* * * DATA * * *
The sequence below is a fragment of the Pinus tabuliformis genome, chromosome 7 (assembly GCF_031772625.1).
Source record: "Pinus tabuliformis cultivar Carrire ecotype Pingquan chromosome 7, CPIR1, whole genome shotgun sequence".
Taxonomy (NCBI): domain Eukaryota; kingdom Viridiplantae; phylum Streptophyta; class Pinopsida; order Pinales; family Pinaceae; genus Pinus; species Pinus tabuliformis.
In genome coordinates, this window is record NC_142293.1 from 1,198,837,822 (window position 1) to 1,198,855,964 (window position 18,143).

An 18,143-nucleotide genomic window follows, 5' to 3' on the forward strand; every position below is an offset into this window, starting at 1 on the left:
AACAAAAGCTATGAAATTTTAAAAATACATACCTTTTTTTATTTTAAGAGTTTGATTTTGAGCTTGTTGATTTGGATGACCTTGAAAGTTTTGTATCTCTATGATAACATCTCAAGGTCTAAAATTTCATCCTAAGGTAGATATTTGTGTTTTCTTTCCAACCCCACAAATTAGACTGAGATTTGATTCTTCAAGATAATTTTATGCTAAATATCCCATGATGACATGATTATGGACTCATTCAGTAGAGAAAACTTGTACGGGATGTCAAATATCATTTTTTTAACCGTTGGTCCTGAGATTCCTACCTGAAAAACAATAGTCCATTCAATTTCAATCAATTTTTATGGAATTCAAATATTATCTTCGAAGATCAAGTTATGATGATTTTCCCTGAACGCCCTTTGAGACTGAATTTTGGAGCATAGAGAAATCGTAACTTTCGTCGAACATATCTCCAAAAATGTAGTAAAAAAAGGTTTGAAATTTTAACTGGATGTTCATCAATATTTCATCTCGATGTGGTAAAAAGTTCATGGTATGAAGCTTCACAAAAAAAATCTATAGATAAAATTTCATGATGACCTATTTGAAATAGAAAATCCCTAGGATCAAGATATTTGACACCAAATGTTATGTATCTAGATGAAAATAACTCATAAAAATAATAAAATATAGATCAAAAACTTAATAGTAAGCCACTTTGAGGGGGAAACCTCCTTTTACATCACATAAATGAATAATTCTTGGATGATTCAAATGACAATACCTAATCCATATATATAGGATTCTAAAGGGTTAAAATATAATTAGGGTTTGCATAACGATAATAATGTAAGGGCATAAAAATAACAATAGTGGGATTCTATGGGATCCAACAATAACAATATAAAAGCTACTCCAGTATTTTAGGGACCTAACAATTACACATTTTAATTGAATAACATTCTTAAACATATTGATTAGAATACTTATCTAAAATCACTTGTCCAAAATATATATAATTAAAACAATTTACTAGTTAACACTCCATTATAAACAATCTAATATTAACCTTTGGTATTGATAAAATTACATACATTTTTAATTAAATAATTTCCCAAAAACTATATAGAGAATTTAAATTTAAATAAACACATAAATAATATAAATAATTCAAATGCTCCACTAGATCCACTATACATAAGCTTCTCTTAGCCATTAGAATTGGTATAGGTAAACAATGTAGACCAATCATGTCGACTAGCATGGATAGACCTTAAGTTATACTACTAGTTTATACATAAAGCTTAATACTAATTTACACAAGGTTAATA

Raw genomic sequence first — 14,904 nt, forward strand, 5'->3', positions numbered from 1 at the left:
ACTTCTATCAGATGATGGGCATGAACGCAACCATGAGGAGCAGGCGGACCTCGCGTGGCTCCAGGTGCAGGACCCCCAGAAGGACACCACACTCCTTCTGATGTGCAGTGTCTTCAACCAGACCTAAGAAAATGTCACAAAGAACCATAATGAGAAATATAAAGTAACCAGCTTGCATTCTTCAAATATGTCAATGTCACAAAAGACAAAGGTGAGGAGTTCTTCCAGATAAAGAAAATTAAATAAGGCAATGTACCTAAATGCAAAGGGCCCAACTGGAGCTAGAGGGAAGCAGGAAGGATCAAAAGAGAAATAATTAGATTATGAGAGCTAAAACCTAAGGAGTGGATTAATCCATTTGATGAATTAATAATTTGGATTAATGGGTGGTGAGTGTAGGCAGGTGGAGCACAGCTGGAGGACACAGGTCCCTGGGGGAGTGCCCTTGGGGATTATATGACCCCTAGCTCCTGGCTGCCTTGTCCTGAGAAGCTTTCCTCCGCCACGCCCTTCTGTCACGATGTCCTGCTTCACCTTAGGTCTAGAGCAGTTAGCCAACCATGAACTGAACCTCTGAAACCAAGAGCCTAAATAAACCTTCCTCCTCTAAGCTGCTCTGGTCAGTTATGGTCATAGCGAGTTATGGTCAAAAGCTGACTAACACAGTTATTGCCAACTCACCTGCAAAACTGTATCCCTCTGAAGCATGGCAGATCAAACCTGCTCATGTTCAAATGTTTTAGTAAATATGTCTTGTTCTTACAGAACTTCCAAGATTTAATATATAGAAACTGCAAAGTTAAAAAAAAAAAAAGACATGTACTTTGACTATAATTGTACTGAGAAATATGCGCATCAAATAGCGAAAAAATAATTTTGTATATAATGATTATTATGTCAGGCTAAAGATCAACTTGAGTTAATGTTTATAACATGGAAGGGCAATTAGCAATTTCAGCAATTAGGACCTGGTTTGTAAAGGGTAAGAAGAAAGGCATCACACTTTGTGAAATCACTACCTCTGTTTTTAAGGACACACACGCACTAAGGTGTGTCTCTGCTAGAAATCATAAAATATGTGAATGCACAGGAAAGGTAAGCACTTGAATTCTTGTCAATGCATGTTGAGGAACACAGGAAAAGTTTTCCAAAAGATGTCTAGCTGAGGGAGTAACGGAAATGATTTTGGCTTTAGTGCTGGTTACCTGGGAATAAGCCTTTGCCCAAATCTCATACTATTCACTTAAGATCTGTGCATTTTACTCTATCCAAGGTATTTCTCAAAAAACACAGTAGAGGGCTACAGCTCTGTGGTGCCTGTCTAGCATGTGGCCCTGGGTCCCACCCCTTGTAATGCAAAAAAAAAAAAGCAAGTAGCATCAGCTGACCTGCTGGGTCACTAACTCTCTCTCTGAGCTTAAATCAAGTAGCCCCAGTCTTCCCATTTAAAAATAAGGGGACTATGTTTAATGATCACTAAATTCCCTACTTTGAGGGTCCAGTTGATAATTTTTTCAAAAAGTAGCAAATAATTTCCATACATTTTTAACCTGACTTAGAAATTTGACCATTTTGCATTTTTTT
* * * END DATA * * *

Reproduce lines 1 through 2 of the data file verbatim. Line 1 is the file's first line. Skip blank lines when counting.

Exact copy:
The sequence below is a fragment of the Pinus tabuliformis genome, chromosome 7 (assembly GCF_031772625.1).
Source record: "Pinus tabuliformis cultivar Carrire ecotype Pingquan chromosome 7, CPIR1, whole genome shotgun sequence".